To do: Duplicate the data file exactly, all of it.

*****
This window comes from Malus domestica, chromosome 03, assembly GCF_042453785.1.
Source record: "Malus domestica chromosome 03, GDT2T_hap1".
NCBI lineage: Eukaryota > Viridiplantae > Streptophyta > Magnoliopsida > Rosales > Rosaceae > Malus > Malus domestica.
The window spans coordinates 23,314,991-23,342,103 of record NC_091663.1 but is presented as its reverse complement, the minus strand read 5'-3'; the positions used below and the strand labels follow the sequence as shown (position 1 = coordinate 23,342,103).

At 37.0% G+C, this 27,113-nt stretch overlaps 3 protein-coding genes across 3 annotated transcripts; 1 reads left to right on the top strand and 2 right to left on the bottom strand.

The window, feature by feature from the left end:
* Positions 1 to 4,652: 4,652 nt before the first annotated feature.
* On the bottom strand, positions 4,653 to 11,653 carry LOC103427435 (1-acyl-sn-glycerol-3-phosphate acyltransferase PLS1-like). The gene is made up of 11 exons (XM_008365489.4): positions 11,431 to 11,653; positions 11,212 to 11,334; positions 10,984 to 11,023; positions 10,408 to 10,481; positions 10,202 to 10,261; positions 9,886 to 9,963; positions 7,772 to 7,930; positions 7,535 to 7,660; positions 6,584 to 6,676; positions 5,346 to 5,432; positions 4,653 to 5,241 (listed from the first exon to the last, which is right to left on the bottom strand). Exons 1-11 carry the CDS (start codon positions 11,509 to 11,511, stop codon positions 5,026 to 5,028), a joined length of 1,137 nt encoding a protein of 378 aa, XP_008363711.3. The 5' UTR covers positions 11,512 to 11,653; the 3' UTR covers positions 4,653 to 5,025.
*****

This window comes from Malus domestica, chromosome 03, assembly GCF_042453785.1.
Source record: "Malus domestica chromosome 03, GDT2T_hap1".
NCBI lineage: Eukaryota > Viridiplantae > Streptophyta > Magnoliopsida > Rosales > Rosaceae > Malus > Malus domestica.
The window spans coordinates 23,314,991-23,342,103 of record NC_091663.1 but is presented as its reverse complement, the minus strand read 5'-3'; the positions used below and the strand labels follow the sequence as shown (position 1 = coordinate 23,342,103).

At 37.0% G+C, this 27,113-nt stretch overlaps 3 protein-coding genes across 3 annotated transcripts; 1 reads left to right on the top strand and 2 right to left on the bottom strand.

The window, feature by feature from the left end:
* Positions 1 to 4,652: 4,652 nt before the first annotated feature.
* On the bottom strand, positions 4,653 to 11,653 carry LOC103427435 (1-acyl-sn-glycerol-3-phosphate acyltransferase PLS1-like). The gene is made up of 11 exons (XM_008365489.4): positions 11,431 to 11,653; positions 11,212 to 11,334; positions 10,984 to 11,023; positions 10,408 to 10,481; positions 10,202 to 10,261; positions 9,886 to 9,963; positions 7,772 to 7,930; positions 7,535 to 7,660; positions 6,584 to 6,676; positions 5,346 to 5,432; positions 4,653 to 5,241 (listed from the first exon to the last, which is right to left on the bottom strand). Exons 1-11 carry the CDS (start codon positions 11,509 to 11,511, stop codon positions 5,026 to 5,028), a joined length of 1,137 nt encoding a protein of 378 aa, XP_008363711.3. The 5' UTR covers positions 11,512 to 11,653; the 3' UTR covers positions 4,653 to 5,025.